The NFL has a reputation for being reactive, not proactive. In the aftermath of Sunday’s controversial NFC Championship game, the NFL may not even be reactive.
Three days removed from a historic (for good and bad reasons) doubleheader of Super Bowl play-in games, there’s a growing sense that the league will take no significant action to rectify in the future the blatant failure of the officiating crew to flag the Rams for pass interference against the Saints in the final two minutes of the fourth quarter.
“Will never change,” one head coach remarked via text earlier this morning.
It’s been a wild ride since Sunday night. Initially, the league office planned to issue a statement admitting the error. That process became bogged down in a haze of haggling over language. By Monday, the league opted to implicitly accept blame by leaking to select reporters that consideration will be given to expanding the range of plays that can be challenged by coaches, including pass interference. By Tuesday, key figures (including at least one member of the Competition Committee) went on the record to throw water on the idea of making a non-call like the one that happened on Sunday subject to replay review moving forward.
So why won’t the league change? Is it stubbornness? Arrogance?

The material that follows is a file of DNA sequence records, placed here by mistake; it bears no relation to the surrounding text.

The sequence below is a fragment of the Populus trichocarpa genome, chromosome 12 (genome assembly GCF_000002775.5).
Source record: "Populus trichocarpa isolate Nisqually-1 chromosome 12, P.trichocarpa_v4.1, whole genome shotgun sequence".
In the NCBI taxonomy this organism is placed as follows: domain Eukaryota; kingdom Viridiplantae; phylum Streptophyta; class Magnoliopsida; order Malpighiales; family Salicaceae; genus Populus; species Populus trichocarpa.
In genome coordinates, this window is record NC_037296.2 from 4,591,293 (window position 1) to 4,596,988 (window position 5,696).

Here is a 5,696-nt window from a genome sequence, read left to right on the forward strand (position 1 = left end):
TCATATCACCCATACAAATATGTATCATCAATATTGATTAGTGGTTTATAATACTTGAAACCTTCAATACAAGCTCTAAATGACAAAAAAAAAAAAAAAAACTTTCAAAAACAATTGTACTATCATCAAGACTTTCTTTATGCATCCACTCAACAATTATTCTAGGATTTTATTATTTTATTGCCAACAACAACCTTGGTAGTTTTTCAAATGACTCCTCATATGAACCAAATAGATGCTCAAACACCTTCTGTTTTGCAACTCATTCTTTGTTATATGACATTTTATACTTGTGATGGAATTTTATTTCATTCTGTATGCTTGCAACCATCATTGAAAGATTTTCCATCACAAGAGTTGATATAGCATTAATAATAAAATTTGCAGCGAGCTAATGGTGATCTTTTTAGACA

“Both,” the coach replied, adding that there’s likely a belief that the circumstances that unfolded on Sunday won’t happen again.
But they will. Or, at a minimum, circumstances like them will. And the league seems to be prepared to assume that inexplicable mistakes made by officials won’t undermine the integrity of or public confidence in the game of professional football, because the public won’t ever vote with their eyes, feet, and wallets.
Sure, the public will huff, and the public will puff. But the public won’t be blowing anyone’s house down, because the NFL currently has no competition on Sundays, Mondays, Thursdays, and a few Saturdays from September through early February.
That’s still no way to run any business. The league always should strive to improve its product, and Sunday’s NFC game makes it as clear as clear can be that improvements are needed. But it costs more money to improve the performance of officials (including making all of them full-time employees) and a new embrace of technology could have unintended consequences (a common crutch to justify inaction).
So the league will likely do nothing because the league doesn’t have to do anything. And because, at a certain level, the league doesn’t want to be pushed into doing something by fans, media, politicians, lawyers, bloggers and/or anyone else who hasn’t earned membership in a clique whose members revel peering down their noses at those who can be quickly dismissed as not knowing what they’re talking about, simply because they haven’t officially gained admission to the football-guy club.